¶10 A brief examination of the evidence will suffice to determine if there was such unavoidable casualty and misfortune as contemplated by the statute. The plaintiffs and their attorney all lived in Okmulgee, the county seat of the county in which the former suit was filed. Paul Shipley was thirty-six years old, was manager of an Okmulgee theater, and lived with his codefendant, Minnie Shipley, who is his mother. Paul Shipley consulted an attorney within three days of service of the summons, which appears to have been made on both defendants, December 26, 1931. Mrs. Shipley was confined to her home by injuries sustained in the accident out of which the suit arose. She was unable to be out till February 2. She learned of the judgment from a daily paper the day after the judgment was rendered. Paul Shipley went to the same lawyer with some papers about the judgment, and the lawyer talked with the attorneys for Upton in the several days remaining of the term in which the judgment was rendered. No action was taken toward vacating the judgment, in fact none was taken until the 14th of the following May, when the petition to vacate was filed.

¶11 As to Paul Shipley, it is apparent that no ground whatever existed to vacate the judgment. The only question to be given serious consideration is whether the illness of Mrs. Shipley constituted such unavoidable casualty or misfortune as to come within the purview of the statute. We do not think it does.

¶12 An aspect of the section of the statute that appears not to have had consideration is the meaning of the words, "prosecuting" and "defending." The term "prosecuting" presupposes that there is an action pending which the party seeking relief has been prevented by unavoidable casualty or misfortune from prosecuting further. The same view might logically be taken of the term "defending." We doubt if it was intended to apply merely to the filing of pleadings unless the circumstances were quite different from those presented in the case at bar. Mrs. Shipley testified that she was personally served with the summons; that she knew what it was; that she was conscious and in her right mind from December 6, 1931, to January 24, 1932; that her son, Paul Shipley, would have paid any attorney fee for her; that she could have talked with a lawyer in her home; and when asked if she could have had Paul talk to an attorney for her about the case, she replied that he did. Paul Shipley testified that this first talk with the attorney in the case was two or three days after the service of the summons. There were motions, demurrers, and other pleadings that might have been filed in the case that did not require the physical presence of Mrs. Shipley, either at the attorney's office or at the courthouse. She was in no worse position than would be a defendant who was permanently shut in, such as a paralytic or other cripple.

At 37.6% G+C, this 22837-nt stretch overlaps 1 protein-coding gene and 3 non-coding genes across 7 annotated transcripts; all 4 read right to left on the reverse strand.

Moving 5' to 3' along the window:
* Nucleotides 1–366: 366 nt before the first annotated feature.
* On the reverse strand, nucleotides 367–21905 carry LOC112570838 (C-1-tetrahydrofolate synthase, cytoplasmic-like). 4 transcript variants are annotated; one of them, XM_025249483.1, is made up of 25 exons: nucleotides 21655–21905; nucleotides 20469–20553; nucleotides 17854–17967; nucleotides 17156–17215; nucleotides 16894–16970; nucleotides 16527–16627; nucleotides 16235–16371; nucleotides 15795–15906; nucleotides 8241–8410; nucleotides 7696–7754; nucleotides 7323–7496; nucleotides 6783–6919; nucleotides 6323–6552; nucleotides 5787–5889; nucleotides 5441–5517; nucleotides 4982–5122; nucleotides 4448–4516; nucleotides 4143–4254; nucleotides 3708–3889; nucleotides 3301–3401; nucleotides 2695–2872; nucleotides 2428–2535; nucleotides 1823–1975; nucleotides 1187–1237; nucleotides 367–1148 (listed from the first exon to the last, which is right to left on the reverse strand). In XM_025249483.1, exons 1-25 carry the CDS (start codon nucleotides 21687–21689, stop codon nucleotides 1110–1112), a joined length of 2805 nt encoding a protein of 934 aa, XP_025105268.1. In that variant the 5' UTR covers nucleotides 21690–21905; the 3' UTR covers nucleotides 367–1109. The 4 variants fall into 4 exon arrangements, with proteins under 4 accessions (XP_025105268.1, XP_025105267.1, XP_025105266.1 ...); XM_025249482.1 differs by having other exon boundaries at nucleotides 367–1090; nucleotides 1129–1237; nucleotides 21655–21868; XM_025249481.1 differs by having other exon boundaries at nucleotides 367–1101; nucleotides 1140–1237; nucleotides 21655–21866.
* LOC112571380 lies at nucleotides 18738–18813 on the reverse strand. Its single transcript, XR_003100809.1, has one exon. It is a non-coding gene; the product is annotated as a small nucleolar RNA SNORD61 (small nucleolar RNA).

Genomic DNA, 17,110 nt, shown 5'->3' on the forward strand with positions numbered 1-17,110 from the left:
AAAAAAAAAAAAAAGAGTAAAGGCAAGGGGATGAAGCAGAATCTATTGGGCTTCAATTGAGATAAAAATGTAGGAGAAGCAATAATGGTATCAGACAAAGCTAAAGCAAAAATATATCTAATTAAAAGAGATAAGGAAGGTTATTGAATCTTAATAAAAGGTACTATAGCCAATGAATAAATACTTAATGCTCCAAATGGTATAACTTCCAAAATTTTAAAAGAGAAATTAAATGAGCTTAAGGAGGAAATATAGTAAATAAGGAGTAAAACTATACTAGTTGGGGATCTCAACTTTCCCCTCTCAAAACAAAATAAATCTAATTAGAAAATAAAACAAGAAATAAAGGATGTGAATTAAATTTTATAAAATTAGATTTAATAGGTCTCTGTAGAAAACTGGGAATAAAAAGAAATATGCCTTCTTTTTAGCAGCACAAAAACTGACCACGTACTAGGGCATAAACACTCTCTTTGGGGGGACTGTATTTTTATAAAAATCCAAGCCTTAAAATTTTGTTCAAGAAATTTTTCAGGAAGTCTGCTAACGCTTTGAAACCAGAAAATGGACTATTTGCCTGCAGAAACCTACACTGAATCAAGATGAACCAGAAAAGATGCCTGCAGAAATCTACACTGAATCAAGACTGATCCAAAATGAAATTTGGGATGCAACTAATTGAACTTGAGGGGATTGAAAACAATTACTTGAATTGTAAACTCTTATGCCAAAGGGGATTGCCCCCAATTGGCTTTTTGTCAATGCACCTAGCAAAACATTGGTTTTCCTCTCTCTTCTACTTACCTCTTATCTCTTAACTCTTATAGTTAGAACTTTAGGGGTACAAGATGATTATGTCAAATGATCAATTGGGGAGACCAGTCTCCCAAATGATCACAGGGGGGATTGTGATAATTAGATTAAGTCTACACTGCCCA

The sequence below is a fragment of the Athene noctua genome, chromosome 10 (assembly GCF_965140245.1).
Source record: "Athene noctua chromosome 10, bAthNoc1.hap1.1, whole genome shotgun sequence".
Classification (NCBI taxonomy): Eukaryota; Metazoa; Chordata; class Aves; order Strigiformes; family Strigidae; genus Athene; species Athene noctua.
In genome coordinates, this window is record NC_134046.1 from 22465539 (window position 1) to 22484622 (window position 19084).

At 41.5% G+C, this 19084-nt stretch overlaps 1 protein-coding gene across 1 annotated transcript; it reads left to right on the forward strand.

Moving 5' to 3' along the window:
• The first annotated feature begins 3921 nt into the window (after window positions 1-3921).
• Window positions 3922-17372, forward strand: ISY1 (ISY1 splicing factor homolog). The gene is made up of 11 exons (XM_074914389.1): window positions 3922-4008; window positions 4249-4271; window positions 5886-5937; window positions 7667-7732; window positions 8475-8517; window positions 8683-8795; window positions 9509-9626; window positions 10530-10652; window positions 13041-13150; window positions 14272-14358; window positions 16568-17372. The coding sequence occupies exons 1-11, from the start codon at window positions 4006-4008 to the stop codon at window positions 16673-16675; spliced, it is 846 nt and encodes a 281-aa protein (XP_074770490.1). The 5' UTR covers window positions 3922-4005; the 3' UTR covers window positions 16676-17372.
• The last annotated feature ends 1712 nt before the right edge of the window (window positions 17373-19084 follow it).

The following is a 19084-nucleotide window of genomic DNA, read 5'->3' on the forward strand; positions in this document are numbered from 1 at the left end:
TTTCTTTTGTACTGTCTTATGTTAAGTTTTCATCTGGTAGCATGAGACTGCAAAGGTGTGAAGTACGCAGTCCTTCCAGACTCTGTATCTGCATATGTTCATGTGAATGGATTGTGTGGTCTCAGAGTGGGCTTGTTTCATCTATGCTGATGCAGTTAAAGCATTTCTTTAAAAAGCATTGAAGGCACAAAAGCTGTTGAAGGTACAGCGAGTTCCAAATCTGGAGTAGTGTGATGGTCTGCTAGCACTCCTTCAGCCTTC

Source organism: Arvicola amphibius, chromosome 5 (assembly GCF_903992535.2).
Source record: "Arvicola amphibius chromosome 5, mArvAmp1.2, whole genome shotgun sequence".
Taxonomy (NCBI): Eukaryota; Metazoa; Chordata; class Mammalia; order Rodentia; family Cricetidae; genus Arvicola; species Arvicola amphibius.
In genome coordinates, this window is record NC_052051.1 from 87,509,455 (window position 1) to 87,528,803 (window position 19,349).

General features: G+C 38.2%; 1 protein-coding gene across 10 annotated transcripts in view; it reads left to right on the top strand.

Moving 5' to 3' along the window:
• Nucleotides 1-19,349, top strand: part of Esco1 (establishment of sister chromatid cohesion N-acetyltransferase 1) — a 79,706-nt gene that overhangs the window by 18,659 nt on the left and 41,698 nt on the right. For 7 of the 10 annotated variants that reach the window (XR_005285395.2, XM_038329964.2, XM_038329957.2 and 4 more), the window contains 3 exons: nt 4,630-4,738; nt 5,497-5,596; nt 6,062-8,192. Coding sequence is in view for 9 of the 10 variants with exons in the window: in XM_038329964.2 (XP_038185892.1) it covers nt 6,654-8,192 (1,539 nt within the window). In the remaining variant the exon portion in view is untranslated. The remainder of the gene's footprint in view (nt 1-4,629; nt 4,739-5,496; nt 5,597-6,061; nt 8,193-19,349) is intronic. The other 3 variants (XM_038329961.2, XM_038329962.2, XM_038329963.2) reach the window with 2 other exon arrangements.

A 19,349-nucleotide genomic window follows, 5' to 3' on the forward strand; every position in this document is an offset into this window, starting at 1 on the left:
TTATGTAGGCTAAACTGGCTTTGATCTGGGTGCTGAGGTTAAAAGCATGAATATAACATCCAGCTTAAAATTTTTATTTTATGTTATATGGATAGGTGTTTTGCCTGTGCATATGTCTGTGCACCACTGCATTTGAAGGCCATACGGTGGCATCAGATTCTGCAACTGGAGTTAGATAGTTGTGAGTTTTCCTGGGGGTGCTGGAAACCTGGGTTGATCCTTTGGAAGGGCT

¶13 The facts must be such as to make it appear that the complaining party is not himself guilty of negligence in allowing such default to be taken, and that no reasonable or proper diligence or care could have prevented the trial or judgment. Forest v. Appelget et al., 55 Okl. 515, 154 P. 1129, and authorities there cited.

¶14 The attorney who was employed by Paul Shipley testified that he had made an erroneous notation on his calendar of the answer day of the case in which the judgment was rendered. This cannot be considered as such unavoidable casualty or misfortune as contemplated by the statute. Wagner et al. v. Lucas et al., 79 Okl. 231, 193 P. 421, and cases cited.

¶15 The conclusion is reached that the evidence in the case does not disclose such unavoidable casualty or misfortune as would justify the vacation of the judgment.

¶16 The judgment of the trial court is reversed, and the cause remanded, with instructions to render judgment for the defendant.